For Globus resources, "Configure" will run Nimrod's globus check to see if it can contact the resource.
The output shows firstly, if the resource's MDS is accessible, then it tries to run a simple program that will determine the resource's architecture. If the MDS is down, the Portal will normally ask "What is submission type is the resource?". If the portal ask about what architecture this resource is, it is most likly that the resource will not work. Please check the "Globus certificates" section below on why a resouce may not work.
What is Globus?
The Globus Toolkit is a set of tools that enables users to use remote resources in a predefined way.
To use a globus resource, a user must have a globus proxy certificate.
This certificate contains a unique identifier that remote resources use to identify the user.
Certificates need to be signed by a trusted authority (please talk with your administrators about obtaining one) and the resource that the user needs to use has to trust the signing authority (it needs the signing authority's public key in its trust directory).
Further to this, the Nimrod server needs to trust the user's remote resource server certificate.
Here are a few things the user needs to do before using a globus resource.
This is just a brief explanation of Globus credentials.
Please see the Globus Toolkit for more information.
- They need to obtain a certificate from a trusted authority.
- This certificate will have a subject that the remote resource needs to map to the user's account name.
- The remote resource will have to add the user's signing authority's public certificate to their list of trusted CAs.
- The administrator of the Nimrod server will need to add the signing authority of the remote server to the server's list of trusted CAs.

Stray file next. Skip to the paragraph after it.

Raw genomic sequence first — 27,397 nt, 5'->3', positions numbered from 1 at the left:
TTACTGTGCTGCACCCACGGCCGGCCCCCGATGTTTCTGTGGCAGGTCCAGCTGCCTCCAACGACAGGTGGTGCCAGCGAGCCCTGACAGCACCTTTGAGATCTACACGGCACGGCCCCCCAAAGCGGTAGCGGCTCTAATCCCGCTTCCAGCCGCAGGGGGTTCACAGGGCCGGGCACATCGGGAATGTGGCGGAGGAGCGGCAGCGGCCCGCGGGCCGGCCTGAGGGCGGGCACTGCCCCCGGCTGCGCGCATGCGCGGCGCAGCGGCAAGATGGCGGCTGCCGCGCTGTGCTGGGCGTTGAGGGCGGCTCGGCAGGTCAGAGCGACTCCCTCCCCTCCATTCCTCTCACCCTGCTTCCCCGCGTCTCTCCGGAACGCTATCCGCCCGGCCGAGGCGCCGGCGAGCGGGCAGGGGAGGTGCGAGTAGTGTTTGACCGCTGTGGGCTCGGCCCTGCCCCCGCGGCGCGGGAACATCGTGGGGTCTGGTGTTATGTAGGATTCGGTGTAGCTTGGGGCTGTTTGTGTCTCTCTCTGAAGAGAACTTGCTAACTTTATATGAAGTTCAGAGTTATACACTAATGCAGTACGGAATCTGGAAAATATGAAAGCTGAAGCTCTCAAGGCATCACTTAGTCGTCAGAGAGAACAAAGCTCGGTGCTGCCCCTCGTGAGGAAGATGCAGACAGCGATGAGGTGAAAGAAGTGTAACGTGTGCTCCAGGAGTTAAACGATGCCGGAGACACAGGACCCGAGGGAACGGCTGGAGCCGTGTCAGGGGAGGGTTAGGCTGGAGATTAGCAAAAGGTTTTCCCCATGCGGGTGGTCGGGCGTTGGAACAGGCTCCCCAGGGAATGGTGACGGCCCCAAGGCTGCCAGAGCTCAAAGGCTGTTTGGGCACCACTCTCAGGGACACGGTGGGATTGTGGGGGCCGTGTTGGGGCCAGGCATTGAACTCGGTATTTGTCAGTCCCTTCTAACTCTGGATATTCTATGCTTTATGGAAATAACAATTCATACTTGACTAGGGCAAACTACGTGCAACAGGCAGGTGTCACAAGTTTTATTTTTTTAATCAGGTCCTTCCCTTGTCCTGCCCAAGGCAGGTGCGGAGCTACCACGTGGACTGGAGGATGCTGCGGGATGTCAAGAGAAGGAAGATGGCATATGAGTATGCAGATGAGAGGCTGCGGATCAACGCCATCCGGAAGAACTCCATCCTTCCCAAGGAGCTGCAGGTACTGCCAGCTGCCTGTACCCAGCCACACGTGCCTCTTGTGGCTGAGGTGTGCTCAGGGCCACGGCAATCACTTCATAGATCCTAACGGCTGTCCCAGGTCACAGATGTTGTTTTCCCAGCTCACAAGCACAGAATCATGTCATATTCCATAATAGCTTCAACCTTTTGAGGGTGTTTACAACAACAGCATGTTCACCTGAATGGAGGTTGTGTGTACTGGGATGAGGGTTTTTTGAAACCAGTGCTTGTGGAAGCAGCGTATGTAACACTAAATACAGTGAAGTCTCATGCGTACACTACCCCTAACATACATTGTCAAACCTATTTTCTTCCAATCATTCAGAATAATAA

- Finally, the user will need to create a proxy certificate from their certificate (see below).
Managing certificates on the portal
Uploading a certificate
As most of the certificate side of Globus involves administrators, there is not much left to the user to do.
When a user has obtained a certificate, they need to upload it to the portal. This is done under the certificate section in the "Resource management" page.
The user will need to give this certificate a user friendly name that the portal will identify this certificate with. Certificates require two parts, the certificate file and the certificate's key file. The user can either select the files on the user's local file system or paste them into text boxes.
Creating a proxy certificate
Once a user has a valid Globus certificate, they will need to create a proxy certificate.
Proxy certificates are used to connect with the remote resources.
They differ to an ordinary Globus certificate as they do not require a password or passphrase to be used.
Because of this, it is recommended that the user only creates a certificate with only the time they require.
Proxy certificates can be recreated during experiments.
To generate a proxy, select the "Generate Proxy" action button in the Certificate section under the "Resource management" page. This will require your certificate passphrase and the amount of time required for the proxy.
Uploading a proxy certificate
Nimrod does not use Globus certificates, but it uses the Globus proxy certificates. If the user has generated a proxy certificate else where, they can upload it in the certificate section of the "Resource management" page.
It is required that the user gives this a user friendly name.